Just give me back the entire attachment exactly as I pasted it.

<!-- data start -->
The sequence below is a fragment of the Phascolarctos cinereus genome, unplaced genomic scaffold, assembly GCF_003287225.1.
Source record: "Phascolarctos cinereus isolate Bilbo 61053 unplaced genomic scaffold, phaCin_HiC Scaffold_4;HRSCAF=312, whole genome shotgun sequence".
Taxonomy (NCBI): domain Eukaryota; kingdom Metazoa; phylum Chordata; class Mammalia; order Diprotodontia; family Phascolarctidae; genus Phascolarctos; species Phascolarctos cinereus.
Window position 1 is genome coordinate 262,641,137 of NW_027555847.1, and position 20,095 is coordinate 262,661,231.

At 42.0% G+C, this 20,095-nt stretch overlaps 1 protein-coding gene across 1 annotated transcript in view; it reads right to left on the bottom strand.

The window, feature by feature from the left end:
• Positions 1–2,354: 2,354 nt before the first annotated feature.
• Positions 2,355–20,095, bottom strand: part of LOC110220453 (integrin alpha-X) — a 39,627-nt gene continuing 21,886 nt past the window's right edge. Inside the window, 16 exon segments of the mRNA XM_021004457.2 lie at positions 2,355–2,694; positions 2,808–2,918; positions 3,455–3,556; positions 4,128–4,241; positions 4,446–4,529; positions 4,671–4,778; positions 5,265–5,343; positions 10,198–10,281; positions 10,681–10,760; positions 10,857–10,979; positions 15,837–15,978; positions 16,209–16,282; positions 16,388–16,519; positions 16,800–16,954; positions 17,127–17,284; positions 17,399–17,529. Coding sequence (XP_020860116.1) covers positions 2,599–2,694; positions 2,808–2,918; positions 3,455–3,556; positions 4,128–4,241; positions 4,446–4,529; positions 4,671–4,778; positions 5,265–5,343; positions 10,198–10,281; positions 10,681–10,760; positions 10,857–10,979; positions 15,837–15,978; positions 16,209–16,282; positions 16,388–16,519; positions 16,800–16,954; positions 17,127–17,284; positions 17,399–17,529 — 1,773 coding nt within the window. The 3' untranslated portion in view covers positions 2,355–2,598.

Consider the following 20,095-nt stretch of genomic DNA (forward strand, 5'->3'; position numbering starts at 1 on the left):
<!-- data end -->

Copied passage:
The sequence below is a fragment of the Phascolarctos cinereus genome, unplaced genomic scaffold, assembly GCF_003287225.1.
Source record: "Phascolarctos cinereus isolate Bilbo 61053 unplaced genomic scaffold, phaCin_HiC Scaffold_4;HRSCAF=312, whole genome shotgun sequence".
Taxonomy (NCBI): domain Eukaryota; kingdom Metazoa; phylum Chordata; class Mammalia; order Diprotodontia; family Phascolarctidae; genus Phascolarctos; species Phascolarctos cinereus.
Window position 1 is genome coordinate 262,641,137 of NW_027555847.1, and position 20,095 is coordinate 262,661,231.

At 42.0% G+C, this 20,095-nt stretch overlaps 1 protein-coding gene across 1 annotated transcript in view; it reads right to left on the bottom strand.

The window, feature by feature from the left end:
• Positions 1–2,354: 2,354 nt before the first annotated feature.
• Positions 2,355–20,095, bottom strand: part of LOC110220453 (integrin alpha-X) — a 39,627-nt gene continuing 21,886 nt past the window's right edge. Inside the window, 16 exon segments of the mRNA XM_021004457.2 lie at positions 2,355–2,694; positions 2,808–2,918; positions 3,455–3,556; positions 4,128–4,241; positions 4,446–4,529; positions 4,671–4,778; positions 5,265–5,343; positions 10,198–10,281; positions 10,681–10,760; positions 10,857–10,979; positions 15,837–15,978; positions 16,209–16,282; positions 16,388–16,519; positions 16,800–16,954; positions 17,127–17,284; positions 17,399–17,529. Coding sequence (XP_020860116.1) covers positions 2,599–2,694; positions 2,808–2,918; positions 3,455–3,556; positions 4,128–4,241; positions 4,446–4,529; positions 4,671–4,778; positions 5,265–5,343; positions 10,198–10,281; positions 10,681–10,760; positions 10,857–10,979; positions 15,837–15,978; positions 16,209–16,282; positions 16,388–16,519; positions 16,800–16,954; positions 17,127–17,284; positions 17,399–17,529 — 1,773 coding nt within the window. The 3' untranslated portion in view covers positions 2,355–2,598.

Consider the following 20,095-nt stretch of genomic DNA (forward strand, 5'->3'; position numbering starts at 1 on the left):